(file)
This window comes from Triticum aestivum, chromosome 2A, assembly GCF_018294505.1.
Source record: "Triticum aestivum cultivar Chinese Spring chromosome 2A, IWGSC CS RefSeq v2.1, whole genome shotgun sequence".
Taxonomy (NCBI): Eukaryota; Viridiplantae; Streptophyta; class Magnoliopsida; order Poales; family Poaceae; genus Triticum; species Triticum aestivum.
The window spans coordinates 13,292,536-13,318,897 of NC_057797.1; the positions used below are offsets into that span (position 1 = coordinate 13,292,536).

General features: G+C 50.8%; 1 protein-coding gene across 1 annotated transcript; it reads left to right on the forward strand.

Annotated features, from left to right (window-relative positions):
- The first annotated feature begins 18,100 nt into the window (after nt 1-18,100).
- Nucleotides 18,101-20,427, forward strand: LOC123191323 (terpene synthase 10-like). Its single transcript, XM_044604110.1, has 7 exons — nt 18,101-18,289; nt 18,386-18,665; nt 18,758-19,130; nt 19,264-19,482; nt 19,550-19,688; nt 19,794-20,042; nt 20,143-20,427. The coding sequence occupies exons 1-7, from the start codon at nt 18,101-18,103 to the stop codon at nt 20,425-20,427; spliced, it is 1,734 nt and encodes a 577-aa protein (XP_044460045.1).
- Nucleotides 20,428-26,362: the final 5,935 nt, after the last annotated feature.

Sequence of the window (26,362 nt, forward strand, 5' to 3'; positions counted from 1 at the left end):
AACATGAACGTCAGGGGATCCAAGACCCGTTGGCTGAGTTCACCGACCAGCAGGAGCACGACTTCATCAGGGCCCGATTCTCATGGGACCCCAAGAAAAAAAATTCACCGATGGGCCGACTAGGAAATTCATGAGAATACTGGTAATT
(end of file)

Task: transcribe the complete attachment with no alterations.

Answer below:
This window comes from Triticum aestivum, chromosome 2A, assembly GCF_018294505.1.
Source record: "Triticum aestivum cultivar Chinese Spring chromosome 2A, IWGSC CS RefSeq v2.1, whole genome shotgun sequence".
Taxonomy (NCBI): Eukaryota; Viridiplantae; Streptophyta; class Magnoliopsida; order Poales; family Poaceae; genus Triticum; species Triticum aestivum.
The window spans coordinates 13,292,536-13,318,897 of NC_057797.1; the positions used below are offsets into that span (position 1 = coordinate 13,292,536).

General features: G+C 50.8%; 1 protein-coding gene across 1 annotated transcript; it reads left to right on the forward strand.

Annotated features, from left to right (window-relative positions):
- The first annotated feature begins 18,100 nt into the window (after nt 1-18,100).
- Nucleotides 18,101-20,427, forward strand: LOC123191323 (terpene synthase 10-like). Its single transcript, XM_044604110.1, has 7 exons — nt 18,101-18,289; nt 18,386-18,665; nt 18,758-19,130; nt 19,264-19,482; nt 19,550-19,688; nt 19,794-20,042; nt 20,143-20,427. The coding sequence occupies exons 1-7, from the start codon at nt 18,101-18,103 to the stop codon at nt 20,425-20,427; spliced, it is 1,734 nt and encodes a 577-aa protein (XP_044460045.1).
- Nucleotides 20,428-26,362: the final 5,935 nt, after the last annotated feature.

Sequence of the window (26,362 nt, forward strand, 5' to 3'; positions counted from 1 at the left end):
AACATGAACGTCAGGGGATCCAAGACCCGTTGGCTGAGTTCACCGACCAGCAGGAGCACGACTTCATCAGGGCCCGATTCTCATGGGACCCCAAGAAAAAAAATTCACCGATGGGCCGACTAGGAAATTCATGAGAATACTGGTAATT